Let the bar hover above your chest for a few seconds before you start to lower it. Keep your elbows close during the gradual journey downward until the bar touches your upper chest. Pause very briefly before pushing the bar back up until your arms are fully extended again. Repeat as necessary.

Difficulty level: Advanced
Target muscle: Chest, deltoids, triceps
Equipment: Bench, barbell

 

9. Seated Pec Deck

man training hard at fitness gym doing seated pec deck exercise

The seated pec deck is so popular among gym-goers. And that’s because it gives consistent results, particularly around the chest area. It is pretty straightforward to do and looks easy, although it really isn’t. The good thing about the exercise is that it hits all the right spots, and you’ll see impressive results in no time, provided you remain consistent (without overdoing it, too!)

Here’s how to do the seated pec deck. Sit at the machine and grab the handles using an overhand grip. Make sure your elbows are at 90 degrees. Now, pull the handles backward. Ensure that the pull force is coming from your forearm and chest, and not your hands. If done correctly, you should feel the muscles stretching in your chest. Hold for one or two seconds before slowly returning to the initial position.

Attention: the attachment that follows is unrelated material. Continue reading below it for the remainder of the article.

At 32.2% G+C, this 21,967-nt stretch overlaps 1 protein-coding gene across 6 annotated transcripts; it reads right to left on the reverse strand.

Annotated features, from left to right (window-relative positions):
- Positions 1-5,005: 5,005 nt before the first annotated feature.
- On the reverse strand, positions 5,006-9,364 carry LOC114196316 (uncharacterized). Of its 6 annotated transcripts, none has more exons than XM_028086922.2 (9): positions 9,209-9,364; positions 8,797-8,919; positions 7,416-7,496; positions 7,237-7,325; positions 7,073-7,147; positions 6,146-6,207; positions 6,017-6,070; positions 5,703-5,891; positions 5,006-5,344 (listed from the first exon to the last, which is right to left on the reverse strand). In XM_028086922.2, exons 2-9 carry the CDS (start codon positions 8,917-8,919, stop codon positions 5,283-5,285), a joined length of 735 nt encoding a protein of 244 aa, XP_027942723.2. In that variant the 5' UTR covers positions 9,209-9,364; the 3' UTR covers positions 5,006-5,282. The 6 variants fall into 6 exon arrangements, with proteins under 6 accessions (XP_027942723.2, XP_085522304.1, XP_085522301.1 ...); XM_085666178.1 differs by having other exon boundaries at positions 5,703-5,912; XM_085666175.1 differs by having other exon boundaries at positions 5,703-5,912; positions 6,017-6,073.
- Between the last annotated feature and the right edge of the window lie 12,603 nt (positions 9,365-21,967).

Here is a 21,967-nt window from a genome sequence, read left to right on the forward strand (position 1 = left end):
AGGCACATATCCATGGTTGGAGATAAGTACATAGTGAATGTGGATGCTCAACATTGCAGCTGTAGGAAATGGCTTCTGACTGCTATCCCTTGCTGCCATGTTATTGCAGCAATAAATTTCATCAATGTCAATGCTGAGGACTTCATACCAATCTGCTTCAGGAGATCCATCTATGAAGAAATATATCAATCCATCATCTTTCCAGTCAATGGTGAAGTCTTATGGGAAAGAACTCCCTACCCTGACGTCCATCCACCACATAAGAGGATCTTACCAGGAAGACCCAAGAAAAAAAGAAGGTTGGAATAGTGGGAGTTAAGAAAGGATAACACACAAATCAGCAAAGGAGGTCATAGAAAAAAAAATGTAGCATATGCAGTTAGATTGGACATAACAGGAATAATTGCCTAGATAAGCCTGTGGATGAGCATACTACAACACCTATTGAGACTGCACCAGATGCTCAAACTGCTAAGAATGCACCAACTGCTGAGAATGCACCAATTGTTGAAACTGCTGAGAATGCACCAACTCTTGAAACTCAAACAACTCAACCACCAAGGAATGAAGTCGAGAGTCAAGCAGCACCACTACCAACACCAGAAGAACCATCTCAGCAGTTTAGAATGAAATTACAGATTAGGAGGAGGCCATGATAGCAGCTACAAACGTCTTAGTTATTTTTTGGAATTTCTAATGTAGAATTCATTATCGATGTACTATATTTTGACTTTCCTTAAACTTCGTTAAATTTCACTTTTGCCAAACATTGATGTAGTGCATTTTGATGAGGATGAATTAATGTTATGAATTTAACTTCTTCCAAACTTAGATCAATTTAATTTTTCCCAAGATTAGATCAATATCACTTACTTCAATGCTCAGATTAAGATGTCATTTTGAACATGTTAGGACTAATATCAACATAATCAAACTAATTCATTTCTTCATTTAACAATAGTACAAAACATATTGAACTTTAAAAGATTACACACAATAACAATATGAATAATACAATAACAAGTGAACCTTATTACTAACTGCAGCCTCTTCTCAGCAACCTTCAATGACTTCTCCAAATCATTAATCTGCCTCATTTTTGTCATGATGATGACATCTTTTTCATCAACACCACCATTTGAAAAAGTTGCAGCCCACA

Difficulty level: Intermediate to advance
Target muscle: Chest, pectoralis major
Equipment: Pec deck machine

 

10. Decline Pushup

man strength training core doing decline pushup outdoor

Like the regular pushup, the decline variation is one of the most effective chest exercises for men, particularly designed to hit the muscles of the shoulders and upper chest. By placing your feet on an elevated surface such as a stability ball, a step, bench, or box, you convert a regular pushup into a more effective bodyweight exercise.

Assume a plank position and place the balls of your feet on your preferred elevated surface. Whatever you choose, make sure the height is suitable for the strength of your upper body and your overall fitness level. Once your feet are up, tighten your core and glutes. If you do this correctly, your form should be straight from head to heel.

Lower your body in one smooth motion until your chest is only a few inches away from the floor. Make sure your hips don’t sag while you remain in that position for about 2 seconds. Now, push yourself slowly back up until you return to the starting position.

Difficulty level: Intermediate
Target muscle: Shoulders, upper chest